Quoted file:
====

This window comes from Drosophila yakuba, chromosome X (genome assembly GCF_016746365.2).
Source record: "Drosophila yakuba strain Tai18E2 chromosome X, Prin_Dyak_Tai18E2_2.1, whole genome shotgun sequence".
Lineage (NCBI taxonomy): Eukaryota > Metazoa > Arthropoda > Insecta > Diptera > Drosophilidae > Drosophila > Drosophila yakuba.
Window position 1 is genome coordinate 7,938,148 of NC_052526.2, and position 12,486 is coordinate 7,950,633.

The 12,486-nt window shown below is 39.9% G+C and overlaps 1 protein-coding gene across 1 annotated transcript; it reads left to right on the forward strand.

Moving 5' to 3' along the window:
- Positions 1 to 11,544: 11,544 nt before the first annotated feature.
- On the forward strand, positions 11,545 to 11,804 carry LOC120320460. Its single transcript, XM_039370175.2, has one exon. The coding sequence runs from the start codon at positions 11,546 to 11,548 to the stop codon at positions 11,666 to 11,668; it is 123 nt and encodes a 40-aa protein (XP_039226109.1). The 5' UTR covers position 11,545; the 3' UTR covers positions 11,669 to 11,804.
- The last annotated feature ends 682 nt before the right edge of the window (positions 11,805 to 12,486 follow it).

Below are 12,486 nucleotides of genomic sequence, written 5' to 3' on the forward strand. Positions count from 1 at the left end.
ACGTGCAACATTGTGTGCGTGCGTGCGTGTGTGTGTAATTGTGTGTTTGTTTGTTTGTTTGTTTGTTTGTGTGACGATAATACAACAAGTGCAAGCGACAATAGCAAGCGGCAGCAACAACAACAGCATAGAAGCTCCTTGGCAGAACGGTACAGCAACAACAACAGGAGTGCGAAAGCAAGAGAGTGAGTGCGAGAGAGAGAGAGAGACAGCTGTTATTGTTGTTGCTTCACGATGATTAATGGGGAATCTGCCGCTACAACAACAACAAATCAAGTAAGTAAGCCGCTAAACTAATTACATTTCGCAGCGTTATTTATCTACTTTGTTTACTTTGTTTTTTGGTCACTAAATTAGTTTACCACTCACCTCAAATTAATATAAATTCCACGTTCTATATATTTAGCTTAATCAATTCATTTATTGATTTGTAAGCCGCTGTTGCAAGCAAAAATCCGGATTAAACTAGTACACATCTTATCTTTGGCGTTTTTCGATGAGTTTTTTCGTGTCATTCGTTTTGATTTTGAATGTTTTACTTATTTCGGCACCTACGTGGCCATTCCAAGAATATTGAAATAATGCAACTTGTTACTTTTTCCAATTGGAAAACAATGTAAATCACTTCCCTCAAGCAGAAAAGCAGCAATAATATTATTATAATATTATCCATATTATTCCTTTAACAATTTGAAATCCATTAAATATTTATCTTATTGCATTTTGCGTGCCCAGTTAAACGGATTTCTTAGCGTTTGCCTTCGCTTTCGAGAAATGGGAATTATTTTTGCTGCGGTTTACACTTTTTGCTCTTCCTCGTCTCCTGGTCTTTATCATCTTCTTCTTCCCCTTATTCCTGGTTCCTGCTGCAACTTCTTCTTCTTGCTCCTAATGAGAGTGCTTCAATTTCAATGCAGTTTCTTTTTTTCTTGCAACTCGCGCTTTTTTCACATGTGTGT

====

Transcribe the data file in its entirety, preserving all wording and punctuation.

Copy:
This window comes from Drosophila yakuba, chromosome X (genome assembly GCF_016746365.2).
Source record: "Drosophila yakuba strain Tai18E2 chromosome X, Prin_Dyak_Tai18E2_2.1, whole genome shotgun sequence".
Lineage (NCBI taxonomy): Eukaryota > Metazoa > Arthropoda > Insecta > Diptera > Drosophilidae > Drosophila > Drosophila yakuba.
Window position 1 is genome coordinate 7,938,148 of NC_052526.2, and position 12,486 is coordinate 7,950,633.

The 12,486-nt window shown below is 39.9% G+C and overlaps 1 protein-coding gene across 1 annotated transcript; it reads left to right on the forward strand.

Moving 5' to 3' along the window:
- Positions 1 to 11,544: 11,544 nt before the first annotated feature.
- On the forward strand, positions 11,545 to 11,804 carry LOC120320460. Its single transcript, XM_039370175.2, has one exon. The coding sequence runs from the start codon at positions 11,546 to 11,548 to the stop codon at positions 11,666 to 11,668; it is 123 nt and encodes a 40-aa protein (XP_039226109.1). The 5' UTR covers position 11,545; the 3' UTR covers positions 11,669 to 11,804.
- The last annotated feature ends 682 nt before the right edge of the window (positions 11,805 to 12,486 follow it).

Below are 12,486 nucleotides of genomic sequence, written 5' to 3' on the forward strand. Positions count from 1 at the left end.
ACGTGCAACATTGTGTGCGTGCGTGCGTGTGTGTGTAATTGTGTGTTTGTTTGTTTGTTTGTTTGTTTGTGTGACGATAATACAACAAGTGCAAGCGACAATAGCAAGCGGCAGCAACAACAACAGCATAGAAGCTCCTTGGCAGAACGGTACAGCAACAACAACAGGAGTGCGAAAGCAAGAGAGTGAGTGCGAGAGAGAGAGAGAGACAGCTGTTATTGTTGTTGCTTCACGATGATTAATGGGGAATCTGCCGCTACAACAACAACAAATCAAGTAAGTAAGCCGCTAAACTAATTACATTTCGCAGCGTTATTTATCTACTTTGTTTACTTTGTTTTTTGGTCACTAAATTAGTTTACCACTCACCTCAAATTAATATAAATTCCACGTTCTATATATTTAGCTTAATCAATTCATTTATTGATTTGTAAGCCGCTGTTGCAAGCAAAAATCCGGATTAAACTAGTACACATCTTATCTTTGGCGTTTTTCGATGAGTTTTTTCGTGTCATTCGTTTTGATTTTGAATGTTTTACTTATTTCGGCACCTACGTGGCCATTCCAAGAATATTGAAATAATGCAACTTGTTACTTTTTCCAATTGGAAAACAATGTAAATCACTTCCCTCAAGCAGAAAAGCAGCAATAATATTATTATAATATTATCCATATTATTCCTTTAACAATTTGAAATCCATTAAATATTTATCTTATTGCATTTTGCGTGCCCAGTTAAACGGATTTCTTAGCGTTTGCCTTCGCTTTCGAGAAATGGGAATTATTTTTGCTGCGGTTTACACTTTTTGCTCTTCCTCGTCTCCTGGTCTTTATCATCTTCTTCTTCCCCTTATTCCTGGTTCCTGCTGCAACTTCTTCTTCTTGCTCCTAATGAGAGTGCTTCAATTTCAATGCAGTTTCTTTTTTTCTTGCAACTCGCGCTTTTTTCACATGTGTGT